CWG: Lance Corporal Stephen Reed

Lance Corporal Stephen Reed

Stephen Reed was born in August 1887, one of seven children to Stephen and Eliza Reed from Bridgwater, Somerset. Stephen Sr was a labourer, eventually working as a carter for the local council.

Stephen Jr sought bigger and better things, however. After initially working as a butcher, he enlisted in the army in January 1907. He served a term of three years in the Coldstream Guards, before being stood down to reserve status in 1910.

Stephen had by then, found his calling in life and joined the police force. Standing at 6ft 1in (1.84m) tall, he would have cut an imposing figure. By the time of the 1911 census, he was boarding at the barracks in Dorchester, where he was listed as a police constable.

In May 1913, Stephen, by now aged 25, married Emily Maud Bower, in their home town. By March of the following year, the young couple had settled back in Swanage, Dorset, and had had a child, Stephen George.

War was on the horizon, however, and Private Reed was re-mobilised in August 1914, finding himself overseas within weeks. He was quickly promoted to Lance Corporal, and, after a couple of years – including fighting at Mons and receiving a subsequent gunshot wound to his hand – was transferred to the Military Police Force.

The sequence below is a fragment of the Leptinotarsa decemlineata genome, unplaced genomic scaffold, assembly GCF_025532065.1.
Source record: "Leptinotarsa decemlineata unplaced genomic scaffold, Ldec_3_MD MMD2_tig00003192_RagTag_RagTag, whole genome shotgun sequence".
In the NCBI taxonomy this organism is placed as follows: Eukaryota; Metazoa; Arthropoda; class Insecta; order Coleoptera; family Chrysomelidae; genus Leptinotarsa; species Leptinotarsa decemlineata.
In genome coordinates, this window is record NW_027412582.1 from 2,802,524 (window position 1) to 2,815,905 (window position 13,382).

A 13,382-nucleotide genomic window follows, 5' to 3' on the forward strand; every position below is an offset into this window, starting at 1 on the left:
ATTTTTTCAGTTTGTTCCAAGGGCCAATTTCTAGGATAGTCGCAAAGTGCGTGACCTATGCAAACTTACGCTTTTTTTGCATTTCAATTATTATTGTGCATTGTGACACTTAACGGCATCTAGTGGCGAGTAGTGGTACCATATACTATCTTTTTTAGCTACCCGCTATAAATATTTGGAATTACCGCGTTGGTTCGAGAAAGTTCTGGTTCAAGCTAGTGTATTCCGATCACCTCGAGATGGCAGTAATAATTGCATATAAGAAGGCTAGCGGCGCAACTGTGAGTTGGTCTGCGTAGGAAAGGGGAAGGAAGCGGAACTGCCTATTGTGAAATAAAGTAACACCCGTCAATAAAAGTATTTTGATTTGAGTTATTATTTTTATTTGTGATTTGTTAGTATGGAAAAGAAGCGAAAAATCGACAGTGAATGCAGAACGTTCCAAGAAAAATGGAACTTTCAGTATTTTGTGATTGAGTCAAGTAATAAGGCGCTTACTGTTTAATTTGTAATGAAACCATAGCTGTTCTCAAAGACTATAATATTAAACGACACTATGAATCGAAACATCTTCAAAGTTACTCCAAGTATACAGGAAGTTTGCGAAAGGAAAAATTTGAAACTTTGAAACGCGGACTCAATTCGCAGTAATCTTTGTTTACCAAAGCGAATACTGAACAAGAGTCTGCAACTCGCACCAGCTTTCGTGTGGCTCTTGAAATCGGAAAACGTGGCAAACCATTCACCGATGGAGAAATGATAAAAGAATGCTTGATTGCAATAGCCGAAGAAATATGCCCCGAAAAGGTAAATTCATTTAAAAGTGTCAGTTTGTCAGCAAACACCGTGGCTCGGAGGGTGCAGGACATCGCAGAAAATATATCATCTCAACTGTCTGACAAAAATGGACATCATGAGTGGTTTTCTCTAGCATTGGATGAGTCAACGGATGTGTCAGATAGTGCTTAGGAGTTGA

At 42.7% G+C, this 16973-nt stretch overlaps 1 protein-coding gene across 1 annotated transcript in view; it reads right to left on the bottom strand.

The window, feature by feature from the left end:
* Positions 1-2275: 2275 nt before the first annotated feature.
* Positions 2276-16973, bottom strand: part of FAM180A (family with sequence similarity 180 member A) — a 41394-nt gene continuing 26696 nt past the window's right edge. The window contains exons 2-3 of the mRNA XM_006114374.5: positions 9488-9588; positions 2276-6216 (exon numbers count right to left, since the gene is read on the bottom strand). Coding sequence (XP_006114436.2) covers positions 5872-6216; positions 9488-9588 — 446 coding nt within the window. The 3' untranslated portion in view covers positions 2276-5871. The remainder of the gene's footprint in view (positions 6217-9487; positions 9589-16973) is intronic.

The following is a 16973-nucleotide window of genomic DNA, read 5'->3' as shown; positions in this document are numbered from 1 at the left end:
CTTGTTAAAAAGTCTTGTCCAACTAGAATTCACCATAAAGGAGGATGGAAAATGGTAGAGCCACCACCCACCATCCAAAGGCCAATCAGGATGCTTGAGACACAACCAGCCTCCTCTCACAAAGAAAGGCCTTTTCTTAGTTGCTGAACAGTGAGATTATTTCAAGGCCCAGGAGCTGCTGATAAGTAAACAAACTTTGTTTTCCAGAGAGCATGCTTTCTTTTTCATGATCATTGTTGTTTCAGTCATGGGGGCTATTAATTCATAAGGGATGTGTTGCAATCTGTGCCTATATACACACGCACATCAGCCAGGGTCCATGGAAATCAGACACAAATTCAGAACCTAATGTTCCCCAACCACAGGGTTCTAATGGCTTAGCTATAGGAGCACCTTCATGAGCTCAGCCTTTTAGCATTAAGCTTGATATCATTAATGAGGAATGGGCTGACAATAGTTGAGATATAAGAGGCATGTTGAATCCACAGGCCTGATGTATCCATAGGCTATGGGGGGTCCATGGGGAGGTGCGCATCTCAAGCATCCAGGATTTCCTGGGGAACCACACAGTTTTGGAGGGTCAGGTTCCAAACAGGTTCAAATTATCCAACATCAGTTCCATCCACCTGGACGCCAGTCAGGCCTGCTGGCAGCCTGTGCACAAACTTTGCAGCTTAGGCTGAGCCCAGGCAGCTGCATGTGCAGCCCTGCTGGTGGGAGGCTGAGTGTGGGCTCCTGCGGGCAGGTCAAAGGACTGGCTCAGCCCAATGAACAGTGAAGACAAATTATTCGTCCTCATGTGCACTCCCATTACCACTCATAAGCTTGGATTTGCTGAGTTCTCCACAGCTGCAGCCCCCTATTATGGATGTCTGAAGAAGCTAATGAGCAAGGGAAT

In April 1918, Lance Corporal Reed contracted tuberculosis, and was ill enough to be evacuated back to England for treatment. He was admitted to the Royal Victoria Hospital in Netley, Hampshire, but passed away within a day of arriving. Sadly, his records show that a telegram was sent to Emily summoning her to the hospital, but, as this was dated the same day he passed away, it seems unlikely that she would have arrived in time.

Lance Corporal Reed died on 27th April 1918. He was 31 years old.

Stephen Reed lies at rest in the Wembdon Road Cemetery in his home town of Bridgwater.


A sad addition to Stephen’s military records is a latter to his widow in September 1918, asking for acknowledgement of receipt of his belongings. The items in question boiled down to: pair of braces; button stick; shaving brush; 2 boot brushes; comb; pipe lighter; handkerchief; pocket knife; safety razor; towel; flannel vest; waistcoat; identity disc; wrist strap; pair of scissors; tie clip; mirror; pipe; cigarette holder; 4 cap badges; card case; wallet and photos; wallet and correspondence; cigarette care; cigarettes; tobacco.

We can assume that these items – especially the photographs and correspondence – gave some level of comfort to Emily, but seeing her late husband’s life summed up in a bagful of belongings must also have been heart-breaking.


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